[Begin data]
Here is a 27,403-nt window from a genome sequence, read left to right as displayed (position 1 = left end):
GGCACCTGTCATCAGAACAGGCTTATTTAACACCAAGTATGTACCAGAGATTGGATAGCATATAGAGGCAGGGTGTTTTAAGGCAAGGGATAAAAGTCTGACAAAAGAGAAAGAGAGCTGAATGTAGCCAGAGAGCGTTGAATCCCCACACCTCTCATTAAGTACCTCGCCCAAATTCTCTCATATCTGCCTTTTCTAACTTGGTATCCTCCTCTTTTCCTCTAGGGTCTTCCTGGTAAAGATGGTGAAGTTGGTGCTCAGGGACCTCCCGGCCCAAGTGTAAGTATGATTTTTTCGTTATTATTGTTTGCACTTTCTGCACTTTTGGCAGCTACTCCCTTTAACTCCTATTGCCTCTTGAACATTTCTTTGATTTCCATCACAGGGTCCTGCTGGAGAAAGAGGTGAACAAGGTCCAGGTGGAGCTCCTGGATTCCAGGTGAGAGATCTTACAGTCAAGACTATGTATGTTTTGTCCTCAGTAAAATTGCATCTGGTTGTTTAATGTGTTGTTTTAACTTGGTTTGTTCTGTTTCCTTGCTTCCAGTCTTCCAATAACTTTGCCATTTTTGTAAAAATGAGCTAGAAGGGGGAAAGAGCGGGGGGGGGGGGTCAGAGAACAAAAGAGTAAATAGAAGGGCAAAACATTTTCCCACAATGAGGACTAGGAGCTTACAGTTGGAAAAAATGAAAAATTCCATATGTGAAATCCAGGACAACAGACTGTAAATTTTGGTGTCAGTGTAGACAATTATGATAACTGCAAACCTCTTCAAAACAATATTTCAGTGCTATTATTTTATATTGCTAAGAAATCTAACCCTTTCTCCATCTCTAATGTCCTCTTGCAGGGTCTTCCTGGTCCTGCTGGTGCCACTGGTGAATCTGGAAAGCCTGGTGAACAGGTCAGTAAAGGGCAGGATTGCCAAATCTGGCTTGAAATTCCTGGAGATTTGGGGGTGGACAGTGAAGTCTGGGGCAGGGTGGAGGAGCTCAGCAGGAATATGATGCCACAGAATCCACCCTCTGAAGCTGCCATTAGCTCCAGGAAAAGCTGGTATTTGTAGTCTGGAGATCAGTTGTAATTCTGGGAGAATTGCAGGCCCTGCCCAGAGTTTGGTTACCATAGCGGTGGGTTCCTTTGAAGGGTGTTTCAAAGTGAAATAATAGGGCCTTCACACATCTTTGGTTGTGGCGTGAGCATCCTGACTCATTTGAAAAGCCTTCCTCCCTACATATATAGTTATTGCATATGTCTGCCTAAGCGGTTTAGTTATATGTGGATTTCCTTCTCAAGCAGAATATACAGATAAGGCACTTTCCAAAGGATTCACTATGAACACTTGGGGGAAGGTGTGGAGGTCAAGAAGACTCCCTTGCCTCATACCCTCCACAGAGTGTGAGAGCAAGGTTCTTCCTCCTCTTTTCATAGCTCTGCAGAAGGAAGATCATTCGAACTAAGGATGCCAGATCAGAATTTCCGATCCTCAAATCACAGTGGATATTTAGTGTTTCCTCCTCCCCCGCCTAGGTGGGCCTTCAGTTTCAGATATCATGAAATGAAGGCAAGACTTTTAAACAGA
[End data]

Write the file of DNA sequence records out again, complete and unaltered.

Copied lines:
Here is a 27,403-nt window from a genome sequence, read left to right as displayed (position 1 = left end):
GGCACCTGTCATCAGAACAGGCTTATTTAACACCAAGTATGTACCAGAGATTGGATAGCATATAGAGGCAGGGTGTTTTAAGGCAAGGGATAAAAGTCTGACAAAAGAGAAAGAGAGCTGAATGTAGCCAGAGAGCGTTGAATCCCCACACCTCTCATTAAGTACCTCGCCCAAATTCTCTCATATCTGCCTTTTCTAACTTGGTATCCTCCTCTTTTCCTCTAGGGTCTTCCTGGTAAAGATGGTGAAGTTGGTGCTCAGGGACCTCCCGGCCCAAGTGTAAGTATGATTTTTTCGTTATTATTGTTTGCACTTTCTGCACTTTTGGCAGCTACTCCCTTTAACTCCTATTGCCTCTTGAACATTTCTTTGATTTCCATCACAGGGTCCTGCTGGAGAAAGAGGTGAACAAGGTCCAGGTGGAGCTCCTGGATTCCAGGTGAGAGATCTTACAGTCAAGACTATGTATGTTTTGTCCTCAGTAAAATTGCATCTGGTTGTTTAATGTGTTGTTTTAACTTGGTTTGTTCTGTTTCCTTGCTTCCAGTCTTCCAATAACTTTGCCATTTTTGTAAAAATGAGCTAGAAGGGGGAAAGAGCGGGGGGGGGGGGTCAGAGAACAAAAGAGTAAATAGAAGGGCAAAACATTTTCCCACAATGAGGACTAGGAGCTTACAGTTGGAAAAAATGAAAAATTCCATATGTGAAATCCAGGACAACAGACTGTAAATTTTGGTGTCAGTGTAGACAATTATGATAACTGCAAACCTCTTCAAAACAATATTTCAGTGCTATTATTTTATATTGCTAAGAAATCTAACCCTTTCTCCATCTCTAATGTCCTCTTGCAGGGTCTTCCTGGTCCTGCTGGTGCCACTGGTGAATCTGGAAAGCCTGGTGAACAGGTCAGTAAAGGGCAGGATTGCCAAATCTGGCTTGAAATTCCTGGAGATTTGGGGGTGGACAGTGAAGTCTGGGGCAGGGTGGAGGAGCTCAGCAGGAATATGATGCCACAGAATCCACCCTCTGAAGCTGCCATTAGCTCCAGGAAAAGCTGGTATTTGTAGTCTGGAGATCAGTTGTAATTCTGGGAGAATTGCAGGCCCTGCCCAGAGTTTGGTTACCATAGCGGTGGGTTCCTTTGAAGGGTGTTTCAAAGTGAAATAATAGGGCCTTCACACATCTTTGGTTGTGGCGTGAGCATCCTGACTCATTTGAAAAGCCTTCCTCCCTACATATATAGTTATTGCATATGTCTGCCTAAGCGGTTTAGTTATATGTGGATTTCCTTCTCAAGCAGAATATACAGATAAGGCACTTTCCAAAGGATTCACTATGAACACTTGGGGGAAGGTGTGGAGGTCAAGAAGACTCCCTTGCCTCATACCCTCCACAGAGTGTGAGAGCAAGGTTCTTCCTCCTCTTTTCATAGCTCTGCAGAAGGAAGATCATTCGAACTAAGGATGCCAGATCAGAATTTCCGATCCTCAAATCACAGTGGATATTTAGTGTTTCCTCCTCCCCCGCCTAGGTGGGCCTTCAGTTTCAGATATCATGAAATGAAGGCAAGACTTTTAAACAGA